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NASA to Broadcast Asteroid Flyby of Earth

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Feb. 13, 2013:  NASA Television will provide commentary starting at 2 p.m. EST (11 a.m. PST) on Friday, Feb. 15, during the close, but safe, flyby of a small near-Earth asteroid named "2012 DA14." NASA places a high priority on tracking asteroids and protecting our home planet from them. This flyby will provide a unique opportunity for researchers to study a near-Earth object up close.

The half-hour broadcast from NASA's Jet Propulsion Laboratory (JPL) in Pasadena, Calif., will incorporate real-time animation to show the location of the asteroid in relation to Earth, along with live or near real-time views of the asteroid from observatories in Australia, weather permitting.

NASA Broadcasts 2012 DA14 (splash)
A NASA video depicts the record-setting flyby of asteroid 2012 DA14. Also, in a related blog, Bill Cooke of the Marshall Space Flight Center answers the question "Can I see the Upcoming Asteroid Flyby?"

At the time of its closest approach to Earth at approximately 2:25 p.m. EST (11:25 a.m. PST/ 19:25 UTC), the asteroid will be about 17,150 miles (27,600 kilometers) above Earth's surface. Measuring approximately 50 meters wide, 2012 DA14 is about half the size of a football field. Since regular sky surveys began in the 1990s, astronomers have never seen an object this big come so close to our planet. The asteroid will actually pass closer to Earth than many manmade satellites.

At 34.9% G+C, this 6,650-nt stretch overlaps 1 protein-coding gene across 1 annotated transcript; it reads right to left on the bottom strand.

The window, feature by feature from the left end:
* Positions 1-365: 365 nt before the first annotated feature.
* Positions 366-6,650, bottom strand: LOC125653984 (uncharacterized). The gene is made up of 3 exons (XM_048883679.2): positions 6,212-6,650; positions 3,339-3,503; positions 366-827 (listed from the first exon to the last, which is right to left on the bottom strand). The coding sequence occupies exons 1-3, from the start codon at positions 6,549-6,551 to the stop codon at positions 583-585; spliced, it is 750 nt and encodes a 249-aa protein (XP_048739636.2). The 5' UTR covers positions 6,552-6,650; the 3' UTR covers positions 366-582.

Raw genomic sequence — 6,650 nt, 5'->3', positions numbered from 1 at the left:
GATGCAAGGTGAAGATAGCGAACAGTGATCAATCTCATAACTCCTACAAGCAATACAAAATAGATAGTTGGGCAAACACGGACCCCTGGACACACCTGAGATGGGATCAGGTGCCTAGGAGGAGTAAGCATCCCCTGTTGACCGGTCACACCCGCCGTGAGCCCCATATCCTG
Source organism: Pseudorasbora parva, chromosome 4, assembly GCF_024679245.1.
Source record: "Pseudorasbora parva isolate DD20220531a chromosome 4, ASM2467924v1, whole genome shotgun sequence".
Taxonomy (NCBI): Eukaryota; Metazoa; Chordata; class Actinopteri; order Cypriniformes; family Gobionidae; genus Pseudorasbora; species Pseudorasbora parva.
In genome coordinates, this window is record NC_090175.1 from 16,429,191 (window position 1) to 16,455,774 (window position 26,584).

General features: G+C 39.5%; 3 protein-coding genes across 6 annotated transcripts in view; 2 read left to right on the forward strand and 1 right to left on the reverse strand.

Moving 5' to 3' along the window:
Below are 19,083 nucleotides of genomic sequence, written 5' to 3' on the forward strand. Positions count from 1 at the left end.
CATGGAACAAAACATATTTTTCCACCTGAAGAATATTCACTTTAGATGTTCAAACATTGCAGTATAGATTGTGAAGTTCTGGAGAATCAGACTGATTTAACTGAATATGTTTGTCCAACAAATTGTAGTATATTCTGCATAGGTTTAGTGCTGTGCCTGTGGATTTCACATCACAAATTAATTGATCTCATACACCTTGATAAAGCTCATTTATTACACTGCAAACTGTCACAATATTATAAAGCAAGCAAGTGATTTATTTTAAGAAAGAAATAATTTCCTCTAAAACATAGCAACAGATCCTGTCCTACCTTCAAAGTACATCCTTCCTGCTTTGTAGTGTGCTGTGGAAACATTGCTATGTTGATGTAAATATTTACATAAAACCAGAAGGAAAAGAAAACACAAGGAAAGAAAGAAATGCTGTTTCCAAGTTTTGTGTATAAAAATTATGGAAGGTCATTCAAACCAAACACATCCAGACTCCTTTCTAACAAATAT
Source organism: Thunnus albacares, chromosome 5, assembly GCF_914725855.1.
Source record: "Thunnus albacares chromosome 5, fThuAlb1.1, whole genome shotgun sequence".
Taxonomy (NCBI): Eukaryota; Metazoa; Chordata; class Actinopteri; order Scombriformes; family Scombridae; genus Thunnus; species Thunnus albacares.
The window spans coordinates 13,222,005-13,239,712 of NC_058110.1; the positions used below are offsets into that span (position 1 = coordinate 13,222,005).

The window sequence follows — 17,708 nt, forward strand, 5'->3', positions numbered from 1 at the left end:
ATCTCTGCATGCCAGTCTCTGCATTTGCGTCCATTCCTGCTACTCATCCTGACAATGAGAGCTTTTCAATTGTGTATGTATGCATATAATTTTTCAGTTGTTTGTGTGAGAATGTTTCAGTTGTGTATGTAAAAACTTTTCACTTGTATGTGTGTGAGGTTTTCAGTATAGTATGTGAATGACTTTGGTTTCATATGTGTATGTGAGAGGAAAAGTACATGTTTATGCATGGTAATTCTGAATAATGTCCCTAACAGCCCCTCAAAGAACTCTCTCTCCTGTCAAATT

The commentary will be available via NASA TV and streamed live online at and

Auroras Underfoot (signup)

In addition to the commentary, near real-time imagery of the asteroid's flyby before and after closest approach, made available to NASA by astronomers in Australia and Europe, weather permitting, will be streamed beginning at about noon EST (9 a.m. PST) and continuing through the afternoon at

Also, a Ustream feed of the flyby from a telescope at NASA's Marshall Space Flight Center in Huntsville, Ala., will be streamed for three hours starting at 9 p.m. EST (8 p.m. CST). To view the feed and ask researchers questions about the flyby via Twitter, visit

For more information, including graphics and animations showing the flyby of 2012 DA14, visit

Production editor: Dr. Tony Phillips | Credit: Science@NASA